One of the more obscure souvenirs of their career was a comic strip supposedly penned by them and named after their hit Broadway show. The H-E-double hockey sticks was considered too risque for the comics page, so the strip was instead titled Elza Poppin. To explain the name change, a goofy girl character was featured by that name.

It's pretty doubtful that Olsen and Johnson ever penned a gag for the feature, but their names were enough to put the strip in a pretty respectable list of papers. However, as their fame quickly waned after the Broadway show and a 1941 film version didn't do the show justice, the circulation of the strip plunged. Starting on June 19 1939, the strip gets harder and harder to find after the release of the movie in 1941. Amazingly enough, it held on through April 29 1944, though by then it was only being run by a few papers, like the New Rochelle Standard-Star.

You'll find some good material on the Olsen & Johnson team at this website, and here at Wikipedia. An interesting discussion on Hellzapoppin can be found on this blog.

Tomorrow we'll have a few more samples and discuss the cartoonists who worked on the strip.

Reminds me of Salesman Sam.Same artist? charlie
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Tuesday, January 31, 2006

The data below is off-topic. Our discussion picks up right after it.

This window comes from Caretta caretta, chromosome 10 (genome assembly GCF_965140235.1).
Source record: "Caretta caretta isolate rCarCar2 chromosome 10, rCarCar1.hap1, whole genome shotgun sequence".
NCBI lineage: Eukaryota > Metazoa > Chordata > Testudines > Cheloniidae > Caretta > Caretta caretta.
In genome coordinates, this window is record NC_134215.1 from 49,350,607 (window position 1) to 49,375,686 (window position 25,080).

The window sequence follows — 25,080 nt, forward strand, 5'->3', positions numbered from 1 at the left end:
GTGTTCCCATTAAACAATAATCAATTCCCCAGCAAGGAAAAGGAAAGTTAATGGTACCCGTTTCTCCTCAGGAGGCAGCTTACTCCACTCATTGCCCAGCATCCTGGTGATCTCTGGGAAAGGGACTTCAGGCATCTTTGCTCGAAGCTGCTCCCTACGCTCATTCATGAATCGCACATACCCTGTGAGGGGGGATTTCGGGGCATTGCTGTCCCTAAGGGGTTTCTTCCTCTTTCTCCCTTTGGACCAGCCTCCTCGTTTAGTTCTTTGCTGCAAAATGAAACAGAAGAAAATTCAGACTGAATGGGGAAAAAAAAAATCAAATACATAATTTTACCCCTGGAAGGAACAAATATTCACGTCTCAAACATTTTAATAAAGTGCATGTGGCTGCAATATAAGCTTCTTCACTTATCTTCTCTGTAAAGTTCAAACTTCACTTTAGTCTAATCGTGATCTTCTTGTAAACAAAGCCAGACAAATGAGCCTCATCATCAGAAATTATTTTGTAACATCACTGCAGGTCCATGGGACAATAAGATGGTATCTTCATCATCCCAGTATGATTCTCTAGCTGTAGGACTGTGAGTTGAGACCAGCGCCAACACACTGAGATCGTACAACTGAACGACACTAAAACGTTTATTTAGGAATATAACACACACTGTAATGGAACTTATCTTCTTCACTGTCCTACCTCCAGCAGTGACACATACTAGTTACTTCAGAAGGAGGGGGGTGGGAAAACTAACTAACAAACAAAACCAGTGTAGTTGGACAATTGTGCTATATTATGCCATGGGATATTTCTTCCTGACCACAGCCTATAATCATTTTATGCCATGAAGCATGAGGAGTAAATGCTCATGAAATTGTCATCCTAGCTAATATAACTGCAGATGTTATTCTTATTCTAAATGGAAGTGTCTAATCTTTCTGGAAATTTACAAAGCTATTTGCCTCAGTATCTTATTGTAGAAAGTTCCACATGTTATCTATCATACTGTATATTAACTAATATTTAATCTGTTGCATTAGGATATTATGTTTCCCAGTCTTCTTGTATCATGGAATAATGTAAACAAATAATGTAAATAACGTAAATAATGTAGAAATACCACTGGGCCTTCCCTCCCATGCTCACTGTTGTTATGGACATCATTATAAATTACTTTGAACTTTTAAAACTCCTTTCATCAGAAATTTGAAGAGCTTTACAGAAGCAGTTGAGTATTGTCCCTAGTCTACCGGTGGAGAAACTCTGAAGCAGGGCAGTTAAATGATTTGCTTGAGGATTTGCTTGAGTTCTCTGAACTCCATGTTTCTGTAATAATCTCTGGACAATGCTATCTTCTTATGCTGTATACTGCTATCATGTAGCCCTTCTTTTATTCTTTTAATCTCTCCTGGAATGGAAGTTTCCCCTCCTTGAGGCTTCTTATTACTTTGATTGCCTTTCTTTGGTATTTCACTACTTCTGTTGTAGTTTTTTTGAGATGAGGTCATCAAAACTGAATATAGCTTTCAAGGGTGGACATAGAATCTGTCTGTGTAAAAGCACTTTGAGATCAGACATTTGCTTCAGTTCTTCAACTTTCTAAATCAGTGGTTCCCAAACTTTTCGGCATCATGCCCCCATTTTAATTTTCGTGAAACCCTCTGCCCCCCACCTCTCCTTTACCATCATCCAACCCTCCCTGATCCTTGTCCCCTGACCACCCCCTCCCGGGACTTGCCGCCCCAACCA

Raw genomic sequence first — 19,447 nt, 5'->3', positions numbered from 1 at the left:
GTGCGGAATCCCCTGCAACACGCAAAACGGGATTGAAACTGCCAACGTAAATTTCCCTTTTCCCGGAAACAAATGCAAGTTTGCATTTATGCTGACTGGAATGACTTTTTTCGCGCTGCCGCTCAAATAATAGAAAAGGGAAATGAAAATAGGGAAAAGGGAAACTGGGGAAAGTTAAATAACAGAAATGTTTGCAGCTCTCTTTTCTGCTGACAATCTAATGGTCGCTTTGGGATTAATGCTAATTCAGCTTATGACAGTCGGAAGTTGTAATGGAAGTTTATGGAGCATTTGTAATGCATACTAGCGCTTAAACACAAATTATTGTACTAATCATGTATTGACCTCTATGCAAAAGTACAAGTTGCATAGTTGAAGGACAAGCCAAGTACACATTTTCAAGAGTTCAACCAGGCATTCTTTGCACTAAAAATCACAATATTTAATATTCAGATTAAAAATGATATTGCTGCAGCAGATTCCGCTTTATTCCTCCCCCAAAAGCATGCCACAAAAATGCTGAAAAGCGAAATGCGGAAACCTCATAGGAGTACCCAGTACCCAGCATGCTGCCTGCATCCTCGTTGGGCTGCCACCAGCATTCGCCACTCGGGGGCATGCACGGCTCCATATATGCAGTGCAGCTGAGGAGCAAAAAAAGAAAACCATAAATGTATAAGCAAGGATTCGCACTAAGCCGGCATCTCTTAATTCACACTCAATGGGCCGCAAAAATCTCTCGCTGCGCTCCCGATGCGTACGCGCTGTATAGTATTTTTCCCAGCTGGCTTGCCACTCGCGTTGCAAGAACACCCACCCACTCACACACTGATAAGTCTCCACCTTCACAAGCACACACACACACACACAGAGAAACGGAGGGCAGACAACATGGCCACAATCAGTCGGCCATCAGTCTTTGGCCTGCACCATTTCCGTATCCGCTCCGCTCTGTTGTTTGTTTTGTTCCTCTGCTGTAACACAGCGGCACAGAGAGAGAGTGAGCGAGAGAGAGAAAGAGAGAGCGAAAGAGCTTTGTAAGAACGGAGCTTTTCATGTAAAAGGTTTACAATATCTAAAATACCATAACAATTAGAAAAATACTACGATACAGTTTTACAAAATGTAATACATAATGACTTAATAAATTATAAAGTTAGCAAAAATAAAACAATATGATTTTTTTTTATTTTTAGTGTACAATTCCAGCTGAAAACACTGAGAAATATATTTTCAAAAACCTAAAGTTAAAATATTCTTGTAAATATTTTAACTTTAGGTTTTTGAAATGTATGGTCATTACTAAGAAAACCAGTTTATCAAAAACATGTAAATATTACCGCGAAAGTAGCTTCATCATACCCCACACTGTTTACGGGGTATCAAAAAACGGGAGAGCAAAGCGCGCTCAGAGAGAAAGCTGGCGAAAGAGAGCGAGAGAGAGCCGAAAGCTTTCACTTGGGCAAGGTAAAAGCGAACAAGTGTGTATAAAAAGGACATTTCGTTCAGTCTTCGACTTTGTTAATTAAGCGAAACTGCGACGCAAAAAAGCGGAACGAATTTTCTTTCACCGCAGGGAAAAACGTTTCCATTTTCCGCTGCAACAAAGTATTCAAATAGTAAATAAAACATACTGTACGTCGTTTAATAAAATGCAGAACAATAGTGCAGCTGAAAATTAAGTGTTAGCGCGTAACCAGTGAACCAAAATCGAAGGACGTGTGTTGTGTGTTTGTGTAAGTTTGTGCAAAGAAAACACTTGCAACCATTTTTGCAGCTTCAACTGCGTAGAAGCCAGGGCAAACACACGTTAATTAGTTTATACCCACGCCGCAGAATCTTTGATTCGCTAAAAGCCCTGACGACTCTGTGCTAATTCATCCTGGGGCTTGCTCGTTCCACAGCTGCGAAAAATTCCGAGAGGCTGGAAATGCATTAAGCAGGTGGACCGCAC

A Second Helping of Gluyas Williams

Here's another three wonderful panels by clean-line artist extraordinaire Gluyas Williams. If this whets your appetite for more, there are a few reprint books available that, though out of print, are reasonably priced. I recommend The Best of Gluyas Williams (Dover), The Gluyas Williams Gallery (Harpers), or Fellow Citizens (Doubleday). All are readily available on ABE at reasonable prices (here's a link to the listings). Of course, Williams' work also appears in most of Robert Benchley's books, and I give those my uber-highest recommendation. One of the greatest writers of the 20th century in my opinion, unfairly dismissed by the intelligentsia because he chose to concentrate on writing humor. His prose is as tight and punchy as anything by that Hemingway fellow. If you appreciate good writing and haven't read Benchley you really are missing out on a very pleasurable experience.

Gluyas has such a clean line!
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Monday, January 30, 2006


The Great Gluyas Williams

Nothing really obscure about Gluyas Williams, just thought I'd share a few of his great cartoons. In the trinity of the most popular untitled comic panels (H.T. Webster, Clare Briggs, and our man Gluyas) I'd put him as number one for cartooning ability, number two (after Webster) for humor. He certainly was a distant third in popularity in his day, owing, I imagine, more to the strength of his syndicate (Bell for most of the run) compared to the other two.